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How to Train a Puppy That Bites

Puppies spend a great deal of time playing, chewing and investigating objects. All of these normal activities involve puppies using their mouths and their needle-sharp teeth. When puppies play with people, they often bite, chew and mouth on people's hands, limbs and clothing. This kind of behavior may seem cute when your puppy is seven weeks old, but it's not nearly so endearing when he's three or four months old-and getting bigger by the day!

What to Do About Puppy Mouthing

It's important to help your puppy learn to curb his mouthy behavior. There are various ways, some better than others, to teach this lesson. The ultimate goal is to train your puppy to stop mouthing and biting people altogether. However, the first and most important objective is to teach him that people have very sensitive skin, so he must be very gentle when using his mouth.

Bite Inhibition: Teach Your Puppy to Be Gentle

Bite inhibition refers to a dog's ability to control the force of his mouthing. A puppy or dog who hasn't learned bite inhibition with people doesn't recognize the sensitivity of human skin, and so he bites too hard, even in play. Some behaviorists and trainers believe that a dog who has learned to use his mouth gently when interacting with people will be less likely to bite hard and break skin if he ever bites someone in a situation apart from play-like when he's afraid or in pain.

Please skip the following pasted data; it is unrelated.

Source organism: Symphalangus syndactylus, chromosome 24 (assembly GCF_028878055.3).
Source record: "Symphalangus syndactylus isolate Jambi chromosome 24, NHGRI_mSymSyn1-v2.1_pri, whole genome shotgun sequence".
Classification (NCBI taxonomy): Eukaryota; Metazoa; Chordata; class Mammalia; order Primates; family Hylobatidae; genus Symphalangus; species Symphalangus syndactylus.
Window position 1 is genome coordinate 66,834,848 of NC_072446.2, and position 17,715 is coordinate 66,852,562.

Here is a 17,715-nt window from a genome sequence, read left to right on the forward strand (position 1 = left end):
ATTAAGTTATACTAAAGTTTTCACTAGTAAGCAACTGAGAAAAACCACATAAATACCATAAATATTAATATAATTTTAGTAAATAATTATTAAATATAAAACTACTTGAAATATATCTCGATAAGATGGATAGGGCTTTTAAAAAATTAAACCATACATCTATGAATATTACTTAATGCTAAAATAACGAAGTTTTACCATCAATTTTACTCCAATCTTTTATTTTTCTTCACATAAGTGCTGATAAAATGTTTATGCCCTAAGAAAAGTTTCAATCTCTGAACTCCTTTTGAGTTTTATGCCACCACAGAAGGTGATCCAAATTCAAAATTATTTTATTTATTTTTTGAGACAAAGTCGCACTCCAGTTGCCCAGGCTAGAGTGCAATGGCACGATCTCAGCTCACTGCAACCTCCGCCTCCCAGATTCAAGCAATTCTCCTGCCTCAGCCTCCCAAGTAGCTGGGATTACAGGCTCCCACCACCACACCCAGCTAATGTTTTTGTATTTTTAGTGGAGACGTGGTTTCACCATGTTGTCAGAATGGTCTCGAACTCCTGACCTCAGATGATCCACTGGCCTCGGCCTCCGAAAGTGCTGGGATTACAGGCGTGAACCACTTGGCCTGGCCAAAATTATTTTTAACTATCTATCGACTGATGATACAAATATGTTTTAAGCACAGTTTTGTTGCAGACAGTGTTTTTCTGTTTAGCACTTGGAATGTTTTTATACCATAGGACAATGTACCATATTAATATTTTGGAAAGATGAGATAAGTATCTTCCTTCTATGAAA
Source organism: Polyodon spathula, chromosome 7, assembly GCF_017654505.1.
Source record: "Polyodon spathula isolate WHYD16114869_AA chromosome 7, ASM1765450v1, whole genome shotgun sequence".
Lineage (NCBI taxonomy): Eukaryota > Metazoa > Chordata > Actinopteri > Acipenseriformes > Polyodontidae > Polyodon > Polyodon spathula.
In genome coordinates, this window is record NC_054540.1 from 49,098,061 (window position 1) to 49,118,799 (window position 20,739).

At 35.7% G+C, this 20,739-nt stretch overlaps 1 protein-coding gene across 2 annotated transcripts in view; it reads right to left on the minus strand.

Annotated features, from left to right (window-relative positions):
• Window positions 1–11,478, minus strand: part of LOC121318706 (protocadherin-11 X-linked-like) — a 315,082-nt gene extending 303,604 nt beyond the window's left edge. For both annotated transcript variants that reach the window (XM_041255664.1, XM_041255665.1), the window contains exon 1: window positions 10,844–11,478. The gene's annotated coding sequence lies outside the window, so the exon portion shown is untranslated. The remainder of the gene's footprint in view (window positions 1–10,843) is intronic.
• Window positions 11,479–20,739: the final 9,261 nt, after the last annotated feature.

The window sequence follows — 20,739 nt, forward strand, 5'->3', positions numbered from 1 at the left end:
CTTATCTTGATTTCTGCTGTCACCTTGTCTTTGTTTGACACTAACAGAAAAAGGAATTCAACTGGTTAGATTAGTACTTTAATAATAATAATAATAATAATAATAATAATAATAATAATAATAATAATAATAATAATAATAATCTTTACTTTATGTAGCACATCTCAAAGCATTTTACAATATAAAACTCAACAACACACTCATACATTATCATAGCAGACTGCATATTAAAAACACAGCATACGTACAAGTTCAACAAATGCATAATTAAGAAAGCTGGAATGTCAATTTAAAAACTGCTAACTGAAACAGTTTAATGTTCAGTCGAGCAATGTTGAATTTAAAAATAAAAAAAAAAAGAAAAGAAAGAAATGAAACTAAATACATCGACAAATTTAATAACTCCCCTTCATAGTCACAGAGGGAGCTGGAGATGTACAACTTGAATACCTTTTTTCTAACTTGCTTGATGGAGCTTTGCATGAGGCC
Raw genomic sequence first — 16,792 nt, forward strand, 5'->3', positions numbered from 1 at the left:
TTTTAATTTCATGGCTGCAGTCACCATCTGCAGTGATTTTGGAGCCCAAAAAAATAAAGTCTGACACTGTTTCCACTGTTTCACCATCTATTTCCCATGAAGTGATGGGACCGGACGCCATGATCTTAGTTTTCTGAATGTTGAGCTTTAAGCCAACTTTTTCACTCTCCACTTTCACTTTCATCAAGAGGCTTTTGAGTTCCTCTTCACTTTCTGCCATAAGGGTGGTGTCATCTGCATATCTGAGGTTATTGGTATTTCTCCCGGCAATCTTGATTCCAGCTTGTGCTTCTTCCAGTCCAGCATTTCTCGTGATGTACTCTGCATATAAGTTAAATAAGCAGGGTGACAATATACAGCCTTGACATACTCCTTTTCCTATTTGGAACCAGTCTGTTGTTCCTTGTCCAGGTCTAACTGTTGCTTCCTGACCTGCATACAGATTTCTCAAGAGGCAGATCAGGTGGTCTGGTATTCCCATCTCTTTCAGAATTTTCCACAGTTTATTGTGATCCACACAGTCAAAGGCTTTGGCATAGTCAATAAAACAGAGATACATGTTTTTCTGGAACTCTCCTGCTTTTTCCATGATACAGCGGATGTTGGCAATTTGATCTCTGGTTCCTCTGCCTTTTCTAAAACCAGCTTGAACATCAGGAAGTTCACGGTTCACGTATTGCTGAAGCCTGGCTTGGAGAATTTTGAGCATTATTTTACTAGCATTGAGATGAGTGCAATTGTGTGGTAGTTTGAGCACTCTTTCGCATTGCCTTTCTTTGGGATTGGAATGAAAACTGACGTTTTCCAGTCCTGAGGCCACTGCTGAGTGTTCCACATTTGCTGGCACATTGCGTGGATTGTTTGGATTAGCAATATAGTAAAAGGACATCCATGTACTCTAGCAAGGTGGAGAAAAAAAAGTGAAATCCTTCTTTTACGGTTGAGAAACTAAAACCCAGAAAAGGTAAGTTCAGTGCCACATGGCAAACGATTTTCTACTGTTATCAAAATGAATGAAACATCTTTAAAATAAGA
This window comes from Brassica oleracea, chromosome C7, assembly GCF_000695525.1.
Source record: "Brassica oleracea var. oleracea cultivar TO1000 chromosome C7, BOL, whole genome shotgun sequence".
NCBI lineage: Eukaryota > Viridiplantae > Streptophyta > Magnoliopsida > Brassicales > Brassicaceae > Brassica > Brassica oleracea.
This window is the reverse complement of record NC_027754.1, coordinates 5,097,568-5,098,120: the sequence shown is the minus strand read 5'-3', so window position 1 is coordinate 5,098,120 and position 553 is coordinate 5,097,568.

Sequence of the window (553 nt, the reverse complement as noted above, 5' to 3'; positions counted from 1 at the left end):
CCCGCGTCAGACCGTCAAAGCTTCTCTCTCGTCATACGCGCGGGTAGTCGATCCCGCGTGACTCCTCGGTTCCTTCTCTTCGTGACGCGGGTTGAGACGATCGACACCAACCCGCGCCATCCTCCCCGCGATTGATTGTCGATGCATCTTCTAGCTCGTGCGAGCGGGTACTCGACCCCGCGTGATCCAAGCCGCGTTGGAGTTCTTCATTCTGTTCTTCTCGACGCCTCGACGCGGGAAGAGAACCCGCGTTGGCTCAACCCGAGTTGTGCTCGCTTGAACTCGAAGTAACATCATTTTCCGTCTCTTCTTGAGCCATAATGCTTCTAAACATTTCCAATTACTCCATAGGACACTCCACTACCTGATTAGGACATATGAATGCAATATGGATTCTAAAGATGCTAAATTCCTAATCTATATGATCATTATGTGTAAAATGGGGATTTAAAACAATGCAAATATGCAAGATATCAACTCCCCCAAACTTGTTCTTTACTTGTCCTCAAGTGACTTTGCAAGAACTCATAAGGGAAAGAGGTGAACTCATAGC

Puppies usually learn bite inhibition during play with other puppies. If you watch a group of puppies playing, you'll see plenty of chasing, pouncing and wrestling. Puppies also bite each other all over. Every now and then, a pup will bite his playmate too hard. The victim of the painful bite yelps and usually stops playing. The offender is often taken aback by the yelp and also stops playing for a moment. However, pretty soon, both playmates are back in the game. Through this kind of interaction, puppies learn to control the intensity of their bites so that no one gets hurt and the play can continue without interruption. If puppies can learn how to be gentle from each other, they can also learn the same lesson from people.